Synchron gets breakthrough device designation for brain-computer interface

28 August 2020 (Last Updated August 28th, 2020 15:12)

Neurovascular bioelectronics medicine company Synchron has received breakthrough device designation for Stentrode interventional neuromodulation platform from the US FDA.

Synchron gets breakthrough device designation for brain-computer interface
Stentrode interventional neuromodulation device is designed to translate brain activity or stimulate the nervous system from the inside of a blood vessel, without open brain surgery. Credit: Argonne National Laboratory.

Neurovascular bioelectronics medicine company Synchron has received breakthrough device designation for Stentrode interventional neuromodulation platform from the US FDA.

This fully implantable medical device is designed to translate brain activity or stimulate the nervous system from the inside of a blood vessel, without open brain surgery.

In addition to neuromodulation, Stentrode is also said to work as a neuroprosthesis device.

It has already been implanted in patients with upper-limb paralysis. The device is now being evaluated for its ability to provide functional independence in patients with paralysis through control of digital devices through thought alone.

Synchron CEO Thomas Oxley said: “As this is a first-of-its-kind device, we look forward to working closely with the FDA to prioritise development of the Stentrode and ensure access for patients with paralysis, as well as lay the groundwork for future indications for brain-computer interfaces.”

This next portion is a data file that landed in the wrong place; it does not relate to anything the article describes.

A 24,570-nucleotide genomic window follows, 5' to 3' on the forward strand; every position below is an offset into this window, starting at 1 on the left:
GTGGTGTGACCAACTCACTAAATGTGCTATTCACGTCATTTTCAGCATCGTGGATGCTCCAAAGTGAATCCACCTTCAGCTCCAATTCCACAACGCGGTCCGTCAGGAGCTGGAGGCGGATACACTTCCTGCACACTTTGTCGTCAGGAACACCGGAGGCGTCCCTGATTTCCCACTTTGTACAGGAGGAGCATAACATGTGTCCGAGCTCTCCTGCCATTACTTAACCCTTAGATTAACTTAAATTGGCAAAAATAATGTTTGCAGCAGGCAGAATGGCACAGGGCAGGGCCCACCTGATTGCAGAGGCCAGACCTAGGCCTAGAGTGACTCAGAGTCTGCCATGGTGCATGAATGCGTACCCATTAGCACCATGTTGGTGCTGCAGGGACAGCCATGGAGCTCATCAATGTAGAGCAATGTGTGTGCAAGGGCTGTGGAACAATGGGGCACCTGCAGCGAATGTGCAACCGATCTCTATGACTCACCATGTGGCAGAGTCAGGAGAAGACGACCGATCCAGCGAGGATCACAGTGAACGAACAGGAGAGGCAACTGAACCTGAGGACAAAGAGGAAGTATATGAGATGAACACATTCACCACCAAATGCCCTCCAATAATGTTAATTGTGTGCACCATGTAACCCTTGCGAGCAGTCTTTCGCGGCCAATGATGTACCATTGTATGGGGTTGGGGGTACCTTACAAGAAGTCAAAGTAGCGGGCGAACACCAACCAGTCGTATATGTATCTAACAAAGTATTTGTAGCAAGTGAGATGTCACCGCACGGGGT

Stentrode is said to enable patients to train their brains to wirelessly control external systems without the need for using their hands or voice.

It is said to be the only investigational, implantable device that does not require open brain surgery while other neural interface devices need implantation through surgery.

According to the company, pre-clinical studies of the device have shown its long-term safety and its ability to pick up certain electrical frequencies emitted by the brain.

The company expects to finalise the protocol for a pivotal FDA-enabling study using safety and efficacy data from a currently active first-in-human clinical trial of Stentrode.

Upcoming research will analyse the use of the device in patients with paralysis due to spinal cord injury, ALS, stroke and muscular dystrophy, it said.

In a separate development, the FDA granted 510(k) clearance to B Braun Medical’s SpaceStation MRI to enable Spaceinfusion pumps to continuously provide medications to patients within the MRI suite.

The SpaceStation MRI protects the MR scanner and offers interference-free images by shielding Space infusion pumps against 1.5-T and 3.0-T magnetic fields.

It allows the transition of patients into the imaging suite with the SpaceStation MRI without the need for long infusion lines.

Braun Medical Marketing for Infusion Systems director Jonathan Stapley said: “This clearance allows us to expand our infusion therapy portfolio by providing seamless infusion management across multiple care settings.

“Our Space Infusion System allows standardisation of large volume and syringe pumps on the same workflow with one integration.”